The Office of the Comptroller of the Currency (OCC) received many comment letters strongly criticizing its May 26 preemption proposal. Unfortunately, the OCC largely ignored those criticisms and wrote final rules that blatantly violate the Dodd-Frank Act.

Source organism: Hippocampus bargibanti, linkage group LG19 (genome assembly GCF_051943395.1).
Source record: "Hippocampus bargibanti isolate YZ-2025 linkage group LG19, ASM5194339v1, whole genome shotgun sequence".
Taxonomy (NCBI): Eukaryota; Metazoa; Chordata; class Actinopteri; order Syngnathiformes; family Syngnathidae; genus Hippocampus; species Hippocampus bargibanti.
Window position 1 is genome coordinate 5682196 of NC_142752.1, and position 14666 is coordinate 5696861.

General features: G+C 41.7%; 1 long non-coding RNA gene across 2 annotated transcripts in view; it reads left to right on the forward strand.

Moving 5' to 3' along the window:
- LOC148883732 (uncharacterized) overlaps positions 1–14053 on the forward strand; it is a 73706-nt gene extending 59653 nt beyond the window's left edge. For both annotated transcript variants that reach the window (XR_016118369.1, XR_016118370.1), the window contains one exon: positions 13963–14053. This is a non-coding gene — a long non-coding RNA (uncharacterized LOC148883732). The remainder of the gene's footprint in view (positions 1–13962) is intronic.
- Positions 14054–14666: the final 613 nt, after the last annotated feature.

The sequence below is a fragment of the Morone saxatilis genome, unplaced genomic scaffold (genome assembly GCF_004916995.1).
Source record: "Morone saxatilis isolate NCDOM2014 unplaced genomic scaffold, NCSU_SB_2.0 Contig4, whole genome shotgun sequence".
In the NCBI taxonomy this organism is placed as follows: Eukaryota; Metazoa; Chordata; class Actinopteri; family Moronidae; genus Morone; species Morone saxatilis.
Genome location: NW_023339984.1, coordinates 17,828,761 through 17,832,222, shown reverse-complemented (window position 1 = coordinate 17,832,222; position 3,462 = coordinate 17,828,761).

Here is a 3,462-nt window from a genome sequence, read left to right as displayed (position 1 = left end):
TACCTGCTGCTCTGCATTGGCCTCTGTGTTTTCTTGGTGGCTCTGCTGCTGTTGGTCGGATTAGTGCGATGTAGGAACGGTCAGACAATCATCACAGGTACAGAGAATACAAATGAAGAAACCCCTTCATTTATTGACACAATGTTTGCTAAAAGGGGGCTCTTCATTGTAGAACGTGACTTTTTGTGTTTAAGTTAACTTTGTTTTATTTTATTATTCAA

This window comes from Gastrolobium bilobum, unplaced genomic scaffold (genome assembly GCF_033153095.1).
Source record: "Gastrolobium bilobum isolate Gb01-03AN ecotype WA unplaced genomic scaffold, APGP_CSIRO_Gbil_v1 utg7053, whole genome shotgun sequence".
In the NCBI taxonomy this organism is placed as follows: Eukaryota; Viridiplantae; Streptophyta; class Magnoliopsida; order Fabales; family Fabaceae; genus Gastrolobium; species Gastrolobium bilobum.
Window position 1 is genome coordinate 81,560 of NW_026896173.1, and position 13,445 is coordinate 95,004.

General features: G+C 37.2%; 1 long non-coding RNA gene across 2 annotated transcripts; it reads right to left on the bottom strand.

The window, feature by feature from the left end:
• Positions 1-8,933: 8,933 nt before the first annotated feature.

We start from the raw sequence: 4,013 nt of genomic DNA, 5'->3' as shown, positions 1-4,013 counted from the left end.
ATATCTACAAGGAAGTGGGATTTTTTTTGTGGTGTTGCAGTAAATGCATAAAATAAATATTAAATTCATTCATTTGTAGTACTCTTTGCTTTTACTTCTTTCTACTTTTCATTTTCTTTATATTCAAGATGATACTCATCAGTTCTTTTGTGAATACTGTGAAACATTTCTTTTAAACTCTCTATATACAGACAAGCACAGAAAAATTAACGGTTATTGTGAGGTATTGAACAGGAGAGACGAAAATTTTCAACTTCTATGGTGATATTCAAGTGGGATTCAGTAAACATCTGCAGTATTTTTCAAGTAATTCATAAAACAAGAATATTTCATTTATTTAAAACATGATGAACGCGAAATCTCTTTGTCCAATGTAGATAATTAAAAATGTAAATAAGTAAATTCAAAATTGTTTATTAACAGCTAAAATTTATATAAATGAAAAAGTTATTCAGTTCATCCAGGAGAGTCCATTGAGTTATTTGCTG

The law states unambiguously: “State consumer financial laws are preempted, only if” the OCC or a court determines, “in accordance with the legal standard for preemption” in the Supreme Court’s 1996 Barnett decision, that “the State consumer financial law prevents or significantly interferes with the exercise by the national bank of its powers.” (This language appears in section 1044(b)(1)(B).) Thus, Congress specifically incorporated a phrase from Barnett — “prevents or significantly interferes” — as “the legal standard for preemption” for national banks.

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